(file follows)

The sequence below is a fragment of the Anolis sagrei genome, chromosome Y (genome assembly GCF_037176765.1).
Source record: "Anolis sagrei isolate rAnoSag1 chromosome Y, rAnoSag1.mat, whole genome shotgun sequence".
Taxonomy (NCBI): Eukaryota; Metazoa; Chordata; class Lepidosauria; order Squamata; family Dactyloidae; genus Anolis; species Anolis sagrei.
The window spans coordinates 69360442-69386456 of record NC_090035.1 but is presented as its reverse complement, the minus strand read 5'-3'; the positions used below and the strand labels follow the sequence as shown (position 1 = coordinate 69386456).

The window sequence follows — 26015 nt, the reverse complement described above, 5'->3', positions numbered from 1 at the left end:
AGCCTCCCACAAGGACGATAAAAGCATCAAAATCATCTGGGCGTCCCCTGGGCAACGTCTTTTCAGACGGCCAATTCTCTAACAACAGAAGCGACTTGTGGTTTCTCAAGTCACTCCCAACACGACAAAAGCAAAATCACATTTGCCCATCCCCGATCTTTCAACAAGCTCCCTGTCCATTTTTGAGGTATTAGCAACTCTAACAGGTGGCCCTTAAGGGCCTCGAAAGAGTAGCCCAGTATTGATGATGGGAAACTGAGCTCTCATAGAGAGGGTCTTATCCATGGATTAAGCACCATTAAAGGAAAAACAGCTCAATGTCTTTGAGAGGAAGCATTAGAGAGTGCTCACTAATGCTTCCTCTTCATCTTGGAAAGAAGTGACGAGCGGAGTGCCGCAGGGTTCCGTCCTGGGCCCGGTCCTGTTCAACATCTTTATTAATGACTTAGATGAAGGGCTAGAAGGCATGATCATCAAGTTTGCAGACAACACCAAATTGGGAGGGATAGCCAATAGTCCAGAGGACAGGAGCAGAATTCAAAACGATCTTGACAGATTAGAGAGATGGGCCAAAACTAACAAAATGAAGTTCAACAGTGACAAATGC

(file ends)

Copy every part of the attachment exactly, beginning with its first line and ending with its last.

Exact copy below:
The sequence below is a fragment of the Anolis sagrei genome, chromosome Y (genome assembly GCF_037176765.1).
Source record: "Anolis sagrei isolate rAnoSag1 chromosome Y, rAnoSag1.mat, whole genome shotgun sequence".
Taxonomy (NCBI): Eukaryota; Metazoa; Chordata; class Lepidosauria; order Squamata; family Dactyloidae; genus Anolis; species Anolis sagrei.
The window spans coordinates 69360442-69386456 of record NC_090035.1 but is presented as its reverse complement, the minus strand read 5'-3'; the positions used below and the strand labels follow the sequence as shown (position 1 = coordinate 69386456).

The window sequence follows — 26015 nt, the reverse complement described above, 5'->3', positions numbered from 1 at the left end:
AGCCTCCCACAAGGACGATAAAAGCATCAAAATCATCTGGGCGTCCCCTGGGCAACGTCTTTTCAGACGGCCAATTCTCTAACAACAGAAGCGACTTGTGGTTTCTCAAGTCACTCCCAACACGACAAAAGCAAAATCACATTTGCCCATCCCCGATCTTTCAACAAGCTCCCTGTCCATTTTTGAGGTATTAGCAACTCTAACAGGTGGCCCTTAAGGGCCTCGAAAGAGTAGCCCAGTATTGATGATGGGAAACTGAGCTCTCATAGAGAGGGTCTTATCCATGGATTAAGCACCATTAAAGGAAAAACAGCTCAATGTCTTTGAGAGGAAGCATTAGAGAGTGCTCACTAATGCTTCCTCTTCATCTTGGAAAGAAGTGACGAGCGGAGTGCCGCAGGGTTCCGTCCTGGGCCCGGTCCTGTTCAACATCTTTATTAATGACTTAGATGAAGGGCTAGAAGGCATGATCATCAAGTTTGCAGACAACACCAAATTGGGAGGGATAGCCAATAGTCCAGAGGACAGGAGCAGAATTCAAAACGATCTTGACAGATTAGAGAGATGGGCCAAAACTAACAAAATGAAGTTCAACAGTGACAAATGC